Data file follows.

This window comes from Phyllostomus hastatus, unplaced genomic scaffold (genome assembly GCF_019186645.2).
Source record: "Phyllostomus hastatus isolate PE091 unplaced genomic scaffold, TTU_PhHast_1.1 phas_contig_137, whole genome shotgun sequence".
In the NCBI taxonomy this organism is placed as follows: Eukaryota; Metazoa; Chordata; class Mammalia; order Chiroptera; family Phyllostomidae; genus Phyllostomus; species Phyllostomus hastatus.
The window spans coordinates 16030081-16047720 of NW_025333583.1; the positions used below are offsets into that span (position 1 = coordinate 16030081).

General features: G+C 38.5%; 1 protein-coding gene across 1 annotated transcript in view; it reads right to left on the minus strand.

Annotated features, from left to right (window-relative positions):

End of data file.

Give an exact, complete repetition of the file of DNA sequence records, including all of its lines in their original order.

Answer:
This window comes from Phyllostomus hastatus, unplaced genomic scaffold (genome assembly GCF_019186645.2).
Source record: "Phyllostomus hastatus isolate PE091 unplaced genomic scaffold, TTU_PhHast_1.1 phas_contig_137, whole genome shotgun sequence".
In the NCBI taxonomy this organism is placed as follows: Eukaryota; Metazoa; Chordata; class Mammalia; order Chiroptera; family Phyllostomidae; genus Phyllostomus; species Phyllostomus hastatus.
The window spans coordinates 16030081-16047720 of NW_025333583.1; the positions used below are offsets into that span (position 1 = coordinate 16030081).

General features: G+C 38.5%; 1 protein-coding gene across 1 annotated transcript in view; it reads right to left on the minus strand.

Annotated features, from left to right (window-relative positions):